Mandrels are made to fit the taper of the individual staples that bear the same name. It gives you something to hold while you tie your cane on, and keeps the staple’s shape during the tying process.
It’s important that the tip of the staple is flush with the tip of the mandrel and that it fits well. If the mandrel doesn’t support the tip of the staple when tying on, over time the shape of the staple can begin to deform to whatever the mandrel shape is. And if the tip of the staple is above the tip of the mandrel, the staple isn’t supported and can begin to buckle or bend. If the mandrel protrudes beyond the staple, it can be hard to tell where the staple ends, and you can accidentally over-tie the reed, which will choke its vibrations.
Some mandrels have a rounder tip shape than the average tip shape of the corresponding staple model. The individual staples whose shape is flatter than the mandrel will have their tip shape rounded out when tying on the reed. This is likely to happen with the Chiarugi 5 and the Marigaux 1 staples. (Click on the links to see notes on these staples.)
Once the most important part of the mandrel is chosen, there is also a variety of handle styles and decorations on the handle end of the mandrel. The fancy ends of some mandrels are called 'French-style' and the shorter, more triangular handles are called 'Baroque-style'. 'Baroque-style' handles are sometimes more comfortable for small hands.
Though most staples have a mandrel made for them, there are some staples that do not. Other brands can be found to “fit” these staples but, in many cases, it is really not a full-length fit.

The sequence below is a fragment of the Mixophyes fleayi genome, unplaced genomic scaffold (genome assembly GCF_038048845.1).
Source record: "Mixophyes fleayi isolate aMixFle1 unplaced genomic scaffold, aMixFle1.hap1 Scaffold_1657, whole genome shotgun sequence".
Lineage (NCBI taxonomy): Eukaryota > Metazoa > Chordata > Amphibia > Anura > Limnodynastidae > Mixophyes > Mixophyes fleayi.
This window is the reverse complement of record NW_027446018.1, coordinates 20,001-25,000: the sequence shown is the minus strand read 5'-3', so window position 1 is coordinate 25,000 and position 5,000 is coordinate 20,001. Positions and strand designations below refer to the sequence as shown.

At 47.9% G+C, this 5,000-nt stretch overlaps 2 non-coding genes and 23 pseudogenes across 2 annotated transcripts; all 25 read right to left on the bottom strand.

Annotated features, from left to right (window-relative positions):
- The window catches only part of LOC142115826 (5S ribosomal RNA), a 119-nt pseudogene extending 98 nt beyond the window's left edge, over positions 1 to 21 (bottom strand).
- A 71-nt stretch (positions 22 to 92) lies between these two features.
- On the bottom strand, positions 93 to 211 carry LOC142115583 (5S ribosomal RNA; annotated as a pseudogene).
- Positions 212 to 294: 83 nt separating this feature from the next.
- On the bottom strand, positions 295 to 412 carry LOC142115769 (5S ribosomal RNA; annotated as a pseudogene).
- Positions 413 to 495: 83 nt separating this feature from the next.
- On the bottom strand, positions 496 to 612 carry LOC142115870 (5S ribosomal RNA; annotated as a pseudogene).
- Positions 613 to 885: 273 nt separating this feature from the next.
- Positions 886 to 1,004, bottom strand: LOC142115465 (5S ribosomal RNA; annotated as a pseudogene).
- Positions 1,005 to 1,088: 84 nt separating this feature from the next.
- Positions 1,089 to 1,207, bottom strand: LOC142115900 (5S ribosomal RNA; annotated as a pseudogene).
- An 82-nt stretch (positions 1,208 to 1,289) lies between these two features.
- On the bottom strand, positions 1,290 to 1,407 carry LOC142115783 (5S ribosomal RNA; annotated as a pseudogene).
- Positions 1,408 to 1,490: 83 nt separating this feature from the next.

For example, in the case of the Bonazza staples, a number of different brands “fit” at the tip but the corresponding staples bear minimal resemblance to the Bonazza at the bottom and top measurements. The reason they appear to fit is because the angle of the taper in the Bonazza staple happens to hit a stopping point on these other mandrels that lines up with the top of the staple. The shape of the staple top is still close enough that it looks like it fits and will suffice. The bottom of the staple is bigger than the mandrel but because there is a stopping point that fits snuggly further up the staple and the top is very close, the bottom doesn’t wobble.
Chiarugi, Glotin, Guercio, Marigaux, and Pisoni all make mandrels to fit their staples. In addition, Chiarugi makes mandrels to fit other brands that they manufacture (Eterion, Lorée, Le Roseau Chantant, Reeds 'n Stuff, Rigotti).
The brands that don’t have corresponding mandrels are 'American', Bonazza, Gualco, and Prestini. The mandrels of other brands have been found to “fit” these staples and are recommended in their respective brand discussion at the links above.
Though it is important that you get a mandrel that fits your staples, if you're just trying a bunch of different sizes, you can probably get away with using your old mandrel to hold the staples while you try making reeds on them. This may mean that in some cases your staple doesn't go all the way on the mandrel, or the mandrel sticks out the top. If your old mandrel appears to fit, that's great while you're trying the staples, but don't be tempted to keep using that mandrel if you decide to switch to a new staple model. It is likely that the fit is not that great throughout the length of the staple and you may eventually change the shape of your staples to that of the old mandrel. You will have the best results if you have a properly fitting mandrel.
Click on the Conclusion button to wrap things up and find out about the new computer tool we are developing for helping you pick which staples to try.